If you’re feeling stuck and hopeless, accepting responsibility can put you on the path to freedom.
Several years ago I was in a job I hated. My boss lied to me on a regular basis—but in a “nice” way. It was one of those things where he smiled to your face while he stabbed you in the back. On top of that, I was bored to tears with my work. And it felt as if the company was severely mismanaged and headed for disaster. What had started as an exciting and energizing opportunity had devolved into something that was no longer a good fit. I moped in my office with the door shut. I complained about it to my coworkers and my family. I felt stuck, depressed and discouraged.
The reality was that I was choosing to stay in that situation. I was responsible for my own misery. It was (and still is) embarrassing to admit that. And frustrating. I wanted my situation to be someone else’s fault. I deserved better. I was entitled to better. After all, I had been a loyal and hard worker and had been promised things, like more money. But they were empty promises. A carrot on a stick dangling just out of reach. If only I walk a little farther in faith, I can grab the carrot (of course, not realizing until it’s too late that the stick moves when I move, always keeping the carrot out of reach.) And that was a bitter pill to swallow.
What I had to do was accept responsibility for my situation. When I did that, the bitterness and resentment went down. But more importantly, I was able to get back to a place of hope that change was possible, and that I could pursue and implement that change.
If you’re feeling stuck right now in a situation or circumstances that are less than desirable, you need to accept responsibility for putting yourself there. We have choices and we have free will, and our circumstances are often a direct result of our choices. That may be embarrassing and frustrating to admit, but until you accept responsibility, you will stay stuck in a cycle of blaming others. Stuck in a cycle of being the victim. It’s a powerless place to be.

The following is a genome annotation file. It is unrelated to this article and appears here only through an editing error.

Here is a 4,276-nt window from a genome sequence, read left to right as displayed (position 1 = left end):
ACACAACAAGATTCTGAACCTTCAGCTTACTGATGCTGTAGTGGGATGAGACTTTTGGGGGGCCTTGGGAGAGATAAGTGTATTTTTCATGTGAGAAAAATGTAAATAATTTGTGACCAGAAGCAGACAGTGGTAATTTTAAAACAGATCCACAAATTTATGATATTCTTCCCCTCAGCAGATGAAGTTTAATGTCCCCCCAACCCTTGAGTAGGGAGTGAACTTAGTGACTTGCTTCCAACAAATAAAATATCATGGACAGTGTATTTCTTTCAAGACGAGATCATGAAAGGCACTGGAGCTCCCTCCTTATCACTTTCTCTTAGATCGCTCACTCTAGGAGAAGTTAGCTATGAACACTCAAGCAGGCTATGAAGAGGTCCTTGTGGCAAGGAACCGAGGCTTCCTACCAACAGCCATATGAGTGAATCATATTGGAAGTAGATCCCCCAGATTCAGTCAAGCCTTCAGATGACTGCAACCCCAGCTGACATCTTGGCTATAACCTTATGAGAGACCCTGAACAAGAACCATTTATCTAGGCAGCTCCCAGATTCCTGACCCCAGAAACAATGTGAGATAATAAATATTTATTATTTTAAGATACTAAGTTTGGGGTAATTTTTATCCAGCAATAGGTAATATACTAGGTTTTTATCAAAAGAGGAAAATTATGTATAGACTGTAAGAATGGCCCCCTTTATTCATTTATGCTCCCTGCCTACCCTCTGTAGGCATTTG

Conversely, when you accept responsibility, you become empowered to make a change. Think about it: if you got yourself into this situation, you can get yourself out. I strongly recommend the book “Who Moved My Cheese?” by Spencer Johnson. It illustrates this concept of accepting responsibility and overcoming our fear of change very powerfully.
So, starting right now, make the decision to accept responsibility for your current situation(s). Own them. Good, bad or otherwise. Accepting responsibility does not mean you have to like them, nor does it mean you stay stuck. It simply means that “It is what it is.” It means saying, “Ok, I got myself into this, which means I can get myself out, too.”
Four quick steps:
- Accept responsibility. Own it.
- Decide what needs to change. In other words, if it’s your job, identify whether it’s moving to a new role within the same company or moving to a similar role at a different company, or moving into a new role and new company altogether.
- Make a checklist of actions you need to implement to start moving toward the change you want.
- Take action.
Congratulations! Accepting responsibility is the first and hardest step in moving toward new things in your life.
For your advantage,
Are you in this situation now? What changes can you make to get “unstuck”? Please leave a comment below.